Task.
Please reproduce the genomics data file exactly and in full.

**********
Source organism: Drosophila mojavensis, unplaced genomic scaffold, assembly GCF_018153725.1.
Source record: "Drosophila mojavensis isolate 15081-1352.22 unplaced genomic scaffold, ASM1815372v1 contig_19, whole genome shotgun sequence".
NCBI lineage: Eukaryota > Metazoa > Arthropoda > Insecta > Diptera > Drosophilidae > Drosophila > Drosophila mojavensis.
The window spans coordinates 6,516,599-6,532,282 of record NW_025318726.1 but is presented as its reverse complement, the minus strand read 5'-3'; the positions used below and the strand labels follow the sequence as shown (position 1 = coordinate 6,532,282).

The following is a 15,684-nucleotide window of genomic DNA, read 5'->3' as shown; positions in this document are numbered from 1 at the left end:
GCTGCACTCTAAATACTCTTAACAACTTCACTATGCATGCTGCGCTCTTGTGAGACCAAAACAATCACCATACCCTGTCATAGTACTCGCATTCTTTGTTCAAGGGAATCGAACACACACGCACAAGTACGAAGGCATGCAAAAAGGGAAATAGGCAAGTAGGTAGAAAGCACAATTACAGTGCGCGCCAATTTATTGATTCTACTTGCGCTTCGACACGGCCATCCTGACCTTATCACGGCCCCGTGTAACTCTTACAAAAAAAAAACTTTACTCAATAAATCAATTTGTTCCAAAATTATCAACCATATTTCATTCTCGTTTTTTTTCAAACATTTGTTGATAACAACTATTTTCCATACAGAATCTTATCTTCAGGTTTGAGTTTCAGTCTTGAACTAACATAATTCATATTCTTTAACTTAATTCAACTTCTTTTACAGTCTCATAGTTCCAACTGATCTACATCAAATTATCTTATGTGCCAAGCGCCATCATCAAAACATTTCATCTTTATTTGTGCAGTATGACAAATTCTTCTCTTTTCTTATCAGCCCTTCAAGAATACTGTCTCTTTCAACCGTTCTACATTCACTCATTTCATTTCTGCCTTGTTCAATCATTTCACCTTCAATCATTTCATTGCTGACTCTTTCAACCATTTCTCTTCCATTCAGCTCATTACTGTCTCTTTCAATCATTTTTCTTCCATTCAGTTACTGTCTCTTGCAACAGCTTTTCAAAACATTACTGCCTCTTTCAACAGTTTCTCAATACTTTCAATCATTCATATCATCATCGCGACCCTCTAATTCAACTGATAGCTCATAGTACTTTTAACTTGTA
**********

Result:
Source organism: Drosophila mojavensis, unplaced genomic scaffold, assembly GCF_018153725.1.
Source record: "Drosophila mojavensis isolate 15081-1352.22 unplaced genomic scaffold, ASM1815372v1 contig_19, whole genome shotgun sequence".
NCBI lineage: Eukaryota > Metazoa > Arthropoda > Insecta > Diptera > Drosophilidae > Drosophila > Drosophila mojavensis.
The window spans coordinates 6,516,599-6,532,282 of record NW_025318726.1 but is presented as its reverse complement, the minus strand read 5'-3'; the positions used below and the strand labels follow the sequence as shown (position 1 = coordinate 6,532,282).

The following is a 15,684-nucleotide window of genomic DNA, read 5'->3' as shown; positions in this document are numbered from 1 at the left end:
GCTGCACTCTAAATACTCTTAACAACTTCACTATGCATGCTGCGCTCTTGTGAGACCAAAACAATCACCATACCCTGTCATAGTACTCGCATTCTTTGTTCAAGGGAATCGAACACACACGCACAAGTACGAAGGCATGCAAAAAGGGAAATAGGCAAGTAGGTAGAAAGCACAATTACAGTGCGCGCCAATTTATTGATTCTACTTGCGCTTCGACACGGCCATCCTGACCTTATCACGGCCCCGTGTAACTCTTACAAAAAAAAAACTTTACTCAATAAATCAATTTGTTCCAAAATTATCAACCATATTTCATTCTCGTTTTTTTTCAAACATTTGTTGATAACAACTATTTTCCATACAGAATCTTATCTTCAGGTTTGAGTTTCAGTCTTGAACTAACATAATTCATATTCTTTAACTTAATTCAACTTCTTTTACAGTCTCATAGTTCCAACTGATCTACATCAAATTATCTTATGTGCCAAGCGCCATCATCAAAACATTTCATCTTTATTTGTGCAGTATGACAAATTCTTCTCTTTTCTTATCAGCCCTTCAAGAATACTGTCTCTTTCAACCGTTCTACATTCACTCATTTCATTTCTGCCTTGTTCAATCATTTCACCTTCAATCATTTCATTGCTGACTCTTTCAACCATTTCTCTTCCATTCAGCTCATTACTGTCTCTTTCAATCATTTTTCTTCCATTCAGTTACTGTCTCTTGCAACAGCTTTTCAAAACATTACTGCCTCTTTCAACAGTTTCTCAATACTTTCAATCATTCATATCATCATCGCGACCCTCTAATTCAACTGATAGCTCATAGTACTTTTAACTTGTA